His home was called Santosh Ashram. It was a small yellow square building with a reddish gravel dirt road around it, and a raised platform on three sides of the house. On the left of the house was a beautiful bakul (star-shaped fragrant flower) tree with star-shaped fragrant flowers and bright orange fruits, which left an astringent after taste. Half the house was a library.

Santosh Ashram, Deoghar

Santosh Ashram, Deoghar, Bihar

The other half was basically two rooms, where he lived. There was an enclosed courtyard with a rest room in the corner, steps going up to the high walled terrace, and a few more steps to the barsati (roof top room), which he used for meditation. It had a wonderful fragrance of agrabatti, old books and flowers. There was no electricity, running water or telephones. No noise pollution of moving vehicles, only the occasional sound of a car or a tonga. There were beautiful gardens surrounding the home, large open spaces beyond and a sense of all-encompassing love.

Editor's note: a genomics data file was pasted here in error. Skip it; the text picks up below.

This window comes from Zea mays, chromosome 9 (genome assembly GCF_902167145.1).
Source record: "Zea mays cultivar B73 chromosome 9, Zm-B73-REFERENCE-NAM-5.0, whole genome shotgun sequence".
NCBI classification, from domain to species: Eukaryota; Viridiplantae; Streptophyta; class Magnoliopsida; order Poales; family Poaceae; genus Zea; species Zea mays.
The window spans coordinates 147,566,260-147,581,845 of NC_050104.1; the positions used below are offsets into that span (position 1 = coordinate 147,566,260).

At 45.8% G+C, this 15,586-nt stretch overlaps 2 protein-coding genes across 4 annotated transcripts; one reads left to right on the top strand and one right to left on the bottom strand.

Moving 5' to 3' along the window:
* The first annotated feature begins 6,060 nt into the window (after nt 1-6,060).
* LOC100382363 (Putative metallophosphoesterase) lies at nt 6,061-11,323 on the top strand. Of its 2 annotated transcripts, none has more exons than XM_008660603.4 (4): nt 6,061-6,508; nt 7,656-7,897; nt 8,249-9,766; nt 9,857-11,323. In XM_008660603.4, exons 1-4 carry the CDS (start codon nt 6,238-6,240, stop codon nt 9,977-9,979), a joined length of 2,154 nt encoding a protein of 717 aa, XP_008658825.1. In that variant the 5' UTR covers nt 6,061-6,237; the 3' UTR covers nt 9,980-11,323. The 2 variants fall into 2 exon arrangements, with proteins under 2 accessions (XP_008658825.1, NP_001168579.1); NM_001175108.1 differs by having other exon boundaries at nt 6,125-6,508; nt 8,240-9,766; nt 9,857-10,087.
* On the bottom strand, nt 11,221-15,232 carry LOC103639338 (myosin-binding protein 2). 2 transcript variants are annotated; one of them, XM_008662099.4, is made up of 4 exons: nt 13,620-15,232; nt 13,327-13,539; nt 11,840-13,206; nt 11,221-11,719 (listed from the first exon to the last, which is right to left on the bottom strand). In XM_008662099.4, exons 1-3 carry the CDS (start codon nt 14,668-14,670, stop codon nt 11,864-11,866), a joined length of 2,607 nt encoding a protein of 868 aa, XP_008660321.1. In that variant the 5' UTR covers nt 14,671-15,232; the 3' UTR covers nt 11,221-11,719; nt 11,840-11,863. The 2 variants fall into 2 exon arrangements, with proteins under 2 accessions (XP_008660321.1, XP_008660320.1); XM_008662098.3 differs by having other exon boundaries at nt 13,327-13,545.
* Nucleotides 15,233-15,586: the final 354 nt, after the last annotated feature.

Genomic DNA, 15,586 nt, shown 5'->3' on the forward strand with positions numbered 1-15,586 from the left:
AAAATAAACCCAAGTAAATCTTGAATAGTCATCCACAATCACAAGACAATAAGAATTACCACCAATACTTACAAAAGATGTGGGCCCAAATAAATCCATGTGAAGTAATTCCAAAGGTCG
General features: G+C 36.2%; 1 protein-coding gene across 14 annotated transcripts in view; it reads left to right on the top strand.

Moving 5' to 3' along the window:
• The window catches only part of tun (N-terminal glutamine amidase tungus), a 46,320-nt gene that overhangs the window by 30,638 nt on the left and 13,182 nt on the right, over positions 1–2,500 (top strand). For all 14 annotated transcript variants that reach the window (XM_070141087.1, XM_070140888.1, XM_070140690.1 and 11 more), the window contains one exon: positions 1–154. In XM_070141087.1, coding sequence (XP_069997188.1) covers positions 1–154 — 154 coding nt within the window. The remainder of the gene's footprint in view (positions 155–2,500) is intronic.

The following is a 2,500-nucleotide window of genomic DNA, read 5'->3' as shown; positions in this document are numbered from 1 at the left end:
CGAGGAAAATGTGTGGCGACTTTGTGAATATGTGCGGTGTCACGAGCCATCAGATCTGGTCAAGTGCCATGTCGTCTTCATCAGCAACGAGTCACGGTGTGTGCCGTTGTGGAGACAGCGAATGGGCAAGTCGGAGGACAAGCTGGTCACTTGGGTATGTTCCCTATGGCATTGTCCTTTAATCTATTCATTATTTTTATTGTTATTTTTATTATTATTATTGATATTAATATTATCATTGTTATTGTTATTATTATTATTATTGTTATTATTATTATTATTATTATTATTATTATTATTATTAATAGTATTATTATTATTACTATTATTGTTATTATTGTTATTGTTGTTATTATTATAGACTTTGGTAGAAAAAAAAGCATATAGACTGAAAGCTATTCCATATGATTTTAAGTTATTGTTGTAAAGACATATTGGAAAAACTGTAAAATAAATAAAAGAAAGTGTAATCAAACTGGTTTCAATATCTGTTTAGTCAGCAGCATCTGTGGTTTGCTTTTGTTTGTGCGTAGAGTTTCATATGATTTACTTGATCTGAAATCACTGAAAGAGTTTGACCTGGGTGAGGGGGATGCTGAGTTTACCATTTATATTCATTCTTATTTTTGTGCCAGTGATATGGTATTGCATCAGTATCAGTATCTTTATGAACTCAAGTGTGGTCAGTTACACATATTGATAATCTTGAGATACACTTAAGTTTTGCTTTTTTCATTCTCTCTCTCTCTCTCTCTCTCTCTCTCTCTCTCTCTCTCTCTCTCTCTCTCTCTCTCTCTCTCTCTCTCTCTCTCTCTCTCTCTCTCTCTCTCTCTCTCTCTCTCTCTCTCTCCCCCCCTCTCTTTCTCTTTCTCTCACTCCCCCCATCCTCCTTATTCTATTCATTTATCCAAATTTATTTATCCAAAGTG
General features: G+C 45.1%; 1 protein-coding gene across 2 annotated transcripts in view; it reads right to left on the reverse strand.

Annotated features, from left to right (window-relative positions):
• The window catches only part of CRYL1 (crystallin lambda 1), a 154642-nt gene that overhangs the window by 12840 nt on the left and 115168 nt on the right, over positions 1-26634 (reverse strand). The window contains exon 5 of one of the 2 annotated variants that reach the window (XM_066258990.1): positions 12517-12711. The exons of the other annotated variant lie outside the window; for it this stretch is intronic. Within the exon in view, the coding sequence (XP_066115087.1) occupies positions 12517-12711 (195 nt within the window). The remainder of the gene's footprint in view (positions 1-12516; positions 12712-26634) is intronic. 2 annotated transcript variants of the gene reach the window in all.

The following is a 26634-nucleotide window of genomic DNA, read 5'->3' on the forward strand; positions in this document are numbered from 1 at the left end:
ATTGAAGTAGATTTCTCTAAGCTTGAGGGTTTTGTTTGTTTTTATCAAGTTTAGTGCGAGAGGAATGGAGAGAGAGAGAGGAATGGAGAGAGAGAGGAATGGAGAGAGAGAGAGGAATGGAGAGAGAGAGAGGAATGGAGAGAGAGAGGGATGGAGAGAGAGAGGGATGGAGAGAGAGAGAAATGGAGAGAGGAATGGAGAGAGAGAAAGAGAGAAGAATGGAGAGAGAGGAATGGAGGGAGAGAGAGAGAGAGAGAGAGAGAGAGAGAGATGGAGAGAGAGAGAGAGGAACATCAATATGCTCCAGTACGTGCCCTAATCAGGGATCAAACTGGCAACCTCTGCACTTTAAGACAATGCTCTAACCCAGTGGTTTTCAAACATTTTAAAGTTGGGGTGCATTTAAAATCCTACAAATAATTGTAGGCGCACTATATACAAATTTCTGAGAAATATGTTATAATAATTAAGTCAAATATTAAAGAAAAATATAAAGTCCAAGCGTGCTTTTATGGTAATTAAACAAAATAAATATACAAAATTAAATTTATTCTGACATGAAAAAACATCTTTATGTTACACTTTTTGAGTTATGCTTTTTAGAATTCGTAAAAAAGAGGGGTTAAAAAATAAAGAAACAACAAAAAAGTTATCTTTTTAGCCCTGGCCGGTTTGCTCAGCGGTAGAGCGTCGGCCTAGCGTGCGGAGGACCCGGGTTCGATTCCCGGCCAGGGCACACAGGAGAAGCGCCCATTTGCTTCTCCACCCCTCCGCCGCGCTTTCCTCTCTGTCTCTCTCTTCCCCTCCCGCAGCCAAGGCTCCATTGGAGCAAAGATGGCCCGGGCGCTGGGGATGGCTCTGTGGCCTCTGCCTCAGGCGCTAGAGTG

With Dadu lived a big tomcat, grey with black stripes. His mother had abandoned him under a staircase. Dadu had found him and hand reared him. We called him dadur beral (dadu's cat). Although completely devoted to Dadu, he was not friendly at all. If we tried to pet him, out came the claws, and he would try to wrap us. Since Dadu's house had only drinking water - no food - he would come with Dadu to Ganga Ashram for his meals. He would always walk ahead of Dadu, his tail sticking out like an aerial, the tip slightly bent. Many a time he saved Dadu from stepping on snakes at night. .